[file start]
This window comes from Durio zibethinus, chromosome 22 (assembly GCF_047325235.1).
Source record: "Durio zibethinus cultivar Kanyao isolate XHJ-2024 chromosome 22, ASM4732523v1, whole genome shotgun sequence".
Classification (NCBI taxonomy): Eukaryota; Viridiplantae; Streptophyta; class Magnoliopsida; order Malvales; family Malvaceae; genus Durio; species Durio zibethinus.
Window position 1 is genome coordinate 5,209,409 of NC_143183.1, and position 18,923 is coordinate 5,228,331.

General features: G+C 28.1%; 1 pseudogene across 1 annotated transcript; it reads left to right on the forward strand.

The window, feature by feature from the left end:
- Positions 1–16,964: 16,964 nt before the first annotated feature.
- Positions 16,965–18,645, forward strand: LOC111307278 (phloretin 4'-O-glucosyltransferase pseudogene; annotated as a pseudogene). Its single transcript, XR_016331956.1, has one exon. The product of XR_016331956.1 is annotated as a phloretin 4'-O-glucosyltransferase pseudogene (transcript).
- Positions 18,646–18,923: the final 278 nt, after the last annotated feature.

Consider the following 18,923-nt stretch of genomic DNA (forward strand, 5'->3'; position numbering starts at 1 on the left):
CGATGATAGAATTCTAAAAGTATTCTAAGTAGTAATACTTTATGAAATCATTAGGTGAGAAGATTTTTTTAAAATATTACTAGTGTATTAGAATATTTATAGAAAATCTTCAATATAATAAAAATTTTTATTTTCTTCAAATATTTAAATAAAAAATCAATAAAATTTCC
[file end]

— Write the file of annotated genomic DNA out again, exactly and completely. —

This window comes from Durio zibethinus, chromosome 22 (assembly GCF_047325235.1).
Source record: "Durio zibethinus cultivar Kanyao isolate XHJ-2024 chromosome 22, ASM4732523v1, whole genome shotgun sequence".
Classification (NCBI taxonomy): Eukaryota; Viridiplantae; Streptophyta; class Magnoliopsida; order Malvales; family Malvaceae; genus Durio; species Durio zibethinus.
Window position 1 is genome coordinate 5,209,409 of NC_143183.1, and position 18,923 is coordinate 5,228,331.

General features: G+C 28.1%; 1 pseudogene across 1 annotated transcript; it reads left to right on the forward strand.

The window, feature by feature from the left end:
- Positions 1–16,964: 16,964 nt before the first annotated feature.
- Positions 16,965–18,645, forward strand: LOC111307278 (phloretin 4'-O-glucosyltransferase pseudogene; annotated as a pseudogene). Its single transcript, XR_016331956.1, has one exon. The product of XR_016331956.1 is annotated as a phloretin 4'-O-glucosyltransferase pseudogene (transcript).
- Positions 18,646–18,923: the final 278 nt, after the last annotated feature.

Consider the following 18,923-nt stretch of genomic DNA (forward strand, 5'->3'; position numbering starts at 1 on the left):
CGATGATAGAATTCTAAAAGTATTCTAAGTAGTAATACTTTATGAAATCATTAGGTGAGAAGATTTTTTTAAAATATTACTAGTGTATTAGAATATTTATAGAAAATCTTCAATATAATAAAAATTTTTATTTTCTTCAAATATTTAAATAAAAAATCAATAAAATTTCC